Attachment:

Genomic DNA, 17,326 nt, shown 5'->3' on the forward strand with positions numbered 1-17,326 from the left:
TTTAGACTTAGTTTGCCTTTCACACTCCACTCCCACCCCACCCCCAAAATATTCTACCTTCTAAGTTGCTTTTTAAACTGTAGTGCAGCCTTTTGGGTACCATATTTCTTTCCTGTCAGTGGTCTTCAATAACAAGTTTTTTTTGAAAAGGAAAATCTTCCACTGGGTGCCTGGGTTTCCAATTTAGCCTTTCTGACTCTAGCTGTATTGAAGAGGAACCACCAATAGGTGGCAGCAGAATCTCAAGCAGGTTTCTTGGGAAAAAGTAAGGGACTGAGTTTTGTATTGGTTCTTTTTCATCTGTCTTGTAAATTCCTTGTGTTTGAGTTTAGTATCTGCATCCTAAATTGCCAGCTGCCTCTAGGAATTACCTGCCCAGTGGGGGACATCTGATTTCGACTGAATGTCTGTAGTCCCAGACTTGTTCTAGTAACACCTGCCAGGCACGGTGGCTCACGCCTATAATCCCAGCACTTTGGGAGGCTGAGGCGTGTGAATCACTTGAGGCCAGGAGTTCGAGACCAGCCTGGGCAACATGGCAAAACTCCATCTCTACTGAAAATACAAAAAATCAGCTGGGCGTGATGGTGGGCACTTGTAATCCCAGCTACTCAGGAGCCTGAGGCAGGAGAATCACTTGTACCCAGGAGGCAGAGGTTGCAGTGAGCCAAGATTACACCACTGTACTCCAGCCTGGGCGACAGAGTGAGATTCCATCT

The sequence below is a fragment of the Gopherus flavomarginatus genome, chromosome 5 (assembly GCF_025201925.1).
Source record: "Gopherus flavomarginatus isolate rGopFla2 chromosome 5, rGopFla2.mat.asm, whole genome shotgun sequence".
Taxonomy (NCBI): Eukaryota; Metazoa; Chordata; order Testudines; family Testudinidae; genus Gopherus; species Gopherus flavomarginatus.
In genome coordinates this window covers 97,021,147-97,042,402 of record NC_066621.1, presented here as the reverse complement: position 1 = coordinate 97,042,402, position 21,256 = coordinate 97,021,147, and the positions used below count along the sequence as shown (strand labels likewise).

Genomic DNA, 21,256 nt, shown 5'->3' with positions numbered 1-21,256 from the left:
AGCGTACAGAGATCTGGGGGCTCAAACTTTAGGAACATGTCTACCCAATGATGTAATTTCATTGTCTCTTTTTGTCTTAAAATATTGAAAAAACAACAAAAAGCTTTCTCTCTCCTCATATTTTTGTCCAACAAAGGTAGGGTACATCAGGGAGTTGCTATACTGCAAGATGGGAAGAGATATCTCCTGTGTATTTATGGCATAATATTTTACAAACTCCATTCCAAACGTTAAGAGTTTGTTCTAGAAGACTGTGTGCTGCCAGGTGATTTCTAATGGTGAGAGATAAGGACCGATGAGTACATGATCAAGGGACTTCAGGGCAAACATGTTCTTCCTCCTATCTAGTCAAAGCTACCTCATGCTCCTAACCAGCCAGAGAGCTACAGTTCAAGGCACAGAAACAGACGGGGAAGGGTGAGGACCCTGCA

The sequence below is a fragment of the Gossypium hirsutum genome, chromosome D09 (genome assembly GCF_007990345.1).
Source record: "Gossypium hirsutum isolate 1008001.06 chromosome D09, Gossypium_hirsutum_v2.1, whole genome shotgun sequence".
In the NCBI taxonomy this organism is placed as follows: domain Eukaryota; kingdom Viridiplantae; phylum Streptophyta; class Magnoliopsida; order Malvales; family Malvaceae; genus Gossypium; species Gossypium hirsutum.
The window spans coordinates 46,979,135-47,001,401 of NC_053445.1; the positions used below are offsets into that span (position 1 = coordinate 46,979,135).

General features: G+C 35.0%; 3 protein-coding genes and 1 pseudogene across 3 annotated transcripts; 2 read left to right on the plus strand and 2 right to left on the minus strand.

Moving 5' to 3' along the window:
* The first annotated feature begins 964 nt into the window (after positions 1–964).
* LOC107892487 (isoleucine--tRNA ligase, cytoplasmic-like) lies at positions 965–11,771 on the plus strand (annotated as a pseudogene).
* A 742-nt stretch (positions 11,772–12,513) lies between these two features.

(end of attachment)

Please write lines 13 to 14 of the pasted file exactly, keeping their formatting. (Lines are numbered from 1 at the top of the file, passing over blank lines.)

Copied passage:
General features: G+C 35.0%; 3 protein-coding genes and 1 pseudogene across 3 annotated transcripts; 2 read left to right on the plus strand and 2 right to left on the minus strand.

Moving 5' to 3' along the window: